Micheal Ward

“The thing that made me want to be an actor was Macbeth”, explains Ward. “We did a modern version at school and I was playing Macduff. It just really sparked something in me: I loved it!”

Again, not quite the start you’d imagine to an acting career that’s seen him specialise in inner-city gangsters. “I know, but it was at school. It’s just the standard thing the teachers make you do, innit?”


And so he enrolled in college to study performing arts, via a brief stint following a youthful dream of being a footballer (“I supported Arsenal and hoped I’d end up playing for them. But life doesn’t always work out quite how you think it will.”). His big break came when he won a competition to be the face of JD Sports and ended up modelling sportswear for a living, aged only 17 years old (“It was insane. I just felt proper young and I was there with all these guys around me who were like six foot plus, crazy tall. I literally felt like a kid.”) From there, he signed with an agent, told them that his ideal gig was to appear in the remake of Top Boy – only to be signed up alongside Kano and Ashley Walters to play Jamie, one of the main characters in the Netflix reboot of the show.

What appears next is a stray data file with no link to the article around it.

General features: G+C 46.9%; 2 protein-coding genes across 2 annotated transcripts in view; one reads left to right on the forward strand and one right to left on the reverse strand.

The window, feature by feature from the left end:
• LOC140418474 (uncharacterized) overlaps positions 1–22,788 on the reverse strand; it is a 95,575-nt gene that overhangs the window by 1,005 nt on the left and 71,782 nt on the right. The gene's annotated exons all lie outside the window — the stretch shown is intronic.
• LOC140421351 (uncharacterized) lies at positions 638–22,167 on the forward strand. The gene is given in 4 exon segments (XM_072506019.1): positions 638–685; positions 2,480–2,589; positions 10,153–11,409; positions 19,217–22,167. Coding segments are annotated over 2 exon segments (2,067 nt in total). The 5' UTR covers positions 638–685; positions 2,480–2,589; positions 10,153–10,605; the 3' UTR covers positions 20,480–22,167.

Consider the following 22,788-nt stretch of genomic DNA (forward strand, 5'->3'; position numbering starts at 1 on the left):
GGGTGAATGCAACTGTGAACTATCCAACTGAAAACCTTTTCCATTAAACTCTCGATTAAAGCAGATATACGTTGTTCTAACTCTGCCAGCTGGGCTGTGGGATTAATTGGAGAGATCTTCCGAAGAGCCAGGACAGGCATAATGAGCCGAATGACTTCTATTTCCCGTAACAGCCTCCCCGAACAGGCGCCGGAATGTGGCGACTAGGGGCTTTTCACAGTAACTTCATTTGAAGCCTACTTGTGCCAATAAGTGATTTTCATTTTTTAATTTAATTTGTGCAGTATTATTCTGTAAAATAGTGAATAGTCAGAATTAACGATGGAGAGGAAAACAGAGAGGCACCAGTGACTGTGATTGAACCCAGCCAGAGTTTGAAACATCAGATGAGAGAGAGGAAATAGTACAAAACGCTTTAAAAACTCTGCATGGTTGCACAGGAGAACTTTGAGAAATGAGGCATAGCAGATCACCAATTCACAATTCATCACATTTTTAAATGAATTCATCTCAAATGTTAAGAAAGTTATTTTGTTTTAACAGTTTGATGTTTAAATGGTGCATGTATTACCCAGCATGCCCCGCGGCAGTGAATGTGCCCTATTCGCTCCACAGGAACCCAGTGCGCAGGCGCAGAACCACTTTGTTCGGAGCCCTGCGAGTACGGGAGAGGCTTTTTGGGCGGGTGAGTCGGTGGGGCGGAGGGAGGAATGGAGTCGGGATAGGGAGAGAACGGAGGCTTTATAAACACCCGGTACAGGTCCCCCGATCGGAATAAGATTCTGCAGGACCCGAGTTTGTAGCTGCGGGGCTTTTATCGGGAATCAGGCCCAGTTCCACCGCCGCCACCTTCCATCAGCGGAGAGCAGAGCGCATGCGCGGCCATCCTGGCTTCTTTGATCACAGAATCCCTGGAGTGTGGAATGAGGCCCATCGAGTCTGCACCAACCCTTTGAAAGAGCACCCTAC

Top Boy was my dream role,” says Ward of the show that he and his friends fell in love with, spending days of school feverishly eulogising the previous night’s episode. “I spent eight months filming it and then on the last day of filming, when I realised it was all over, I just started crying. The emotion came over me, I was so proud of what we’d made, of myself, and knowing that my family – and the world – were about to see what I’d just done.”

Micheal Ward

And the world saw it in spectacular fashion. For a few weeks last summer, drivers on Los Angeles’ Sunset Strip were treated to a gigantic billboard featuring Ward’s face. He was featured in press across the globe and it’s led to him being so internationally in-demand that he’s currently out shooting in New York (exactly what he’s shooting, he won’t say).